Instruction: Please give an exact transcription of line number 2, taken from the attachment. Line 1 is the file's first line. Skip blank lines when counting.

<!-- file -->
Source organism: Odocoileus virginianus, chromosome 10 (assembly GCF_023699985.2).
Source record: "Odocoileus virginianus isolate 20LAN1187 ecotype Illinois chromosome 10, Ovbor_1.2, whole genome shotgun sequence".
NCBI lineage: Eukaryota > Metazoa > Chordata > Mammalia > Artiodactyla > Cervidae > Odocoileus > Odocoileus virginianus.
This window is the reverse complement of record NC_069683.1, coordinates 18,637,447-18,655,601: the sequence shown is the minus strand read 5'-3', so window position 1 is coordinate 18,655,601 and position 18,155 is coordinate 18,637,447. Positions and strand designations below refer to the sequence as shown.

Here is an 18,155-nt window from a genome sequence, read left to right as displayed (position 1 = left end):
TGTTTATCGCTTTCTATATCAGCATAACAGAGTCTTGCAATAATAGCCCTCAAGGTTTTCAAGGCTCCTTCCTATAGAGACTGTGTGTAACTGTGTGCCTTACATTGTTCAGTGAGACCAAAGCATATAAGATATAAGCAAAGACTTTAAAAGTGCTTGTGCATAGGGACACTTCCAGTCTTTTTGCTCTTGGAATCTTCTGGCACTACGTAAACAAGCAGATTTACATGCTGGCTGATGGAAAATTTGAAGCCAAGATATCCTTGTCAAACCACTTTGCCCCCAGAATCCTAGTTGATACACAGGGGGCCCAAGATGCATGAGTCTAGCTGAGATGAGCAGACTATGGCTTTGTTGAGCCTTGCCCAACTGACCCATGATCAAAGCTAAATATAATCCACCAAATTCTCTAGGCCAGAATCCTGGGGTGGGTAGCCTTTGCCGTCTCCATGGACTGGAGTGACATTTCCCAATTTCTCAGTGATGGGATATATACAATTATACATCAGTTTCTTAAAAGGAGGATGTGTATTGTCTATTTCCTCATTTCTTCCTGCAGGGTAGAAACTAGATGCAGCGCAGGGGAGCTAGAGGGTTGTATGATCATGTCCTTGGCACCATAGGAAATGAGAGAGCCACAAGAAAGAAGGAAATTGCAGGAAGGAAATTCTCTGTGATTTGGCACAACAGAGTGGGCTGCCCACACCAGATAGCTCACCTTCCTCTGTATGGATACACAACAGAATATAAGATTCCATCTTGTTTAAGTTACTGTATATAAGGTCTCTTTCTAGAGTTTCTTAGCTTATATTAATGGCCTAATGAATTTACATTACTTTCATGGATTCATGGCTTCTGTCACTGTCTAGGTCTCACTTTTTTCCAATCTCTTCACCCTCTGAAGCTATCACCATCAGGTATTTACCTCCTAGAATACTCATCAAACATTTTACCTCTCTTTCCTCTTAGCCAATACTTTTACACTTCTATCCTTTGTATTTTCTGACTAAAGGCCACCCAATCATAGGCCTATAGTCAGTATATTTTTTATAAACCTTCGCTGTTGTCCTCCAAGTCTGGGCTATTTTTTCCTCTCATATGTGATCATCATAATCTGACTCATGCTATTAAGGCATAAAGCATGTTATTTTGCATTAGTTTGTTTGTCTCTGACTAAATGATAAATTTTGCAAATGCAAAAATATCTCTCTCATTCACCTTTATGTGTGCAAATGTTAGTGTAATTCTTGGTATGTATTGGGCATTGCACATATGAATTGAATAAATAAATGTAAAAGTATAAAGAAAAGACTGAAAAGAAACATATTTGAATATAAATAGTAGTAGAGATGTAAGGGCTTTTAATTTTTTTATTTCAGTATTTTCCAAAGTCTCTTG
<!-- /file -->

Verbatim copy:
Source record: "Odocoileus virginianus isolate 20LAN1187 ecotype Illinois chromosome 10, Ovbor_1.2, whole genome shotgun sequence".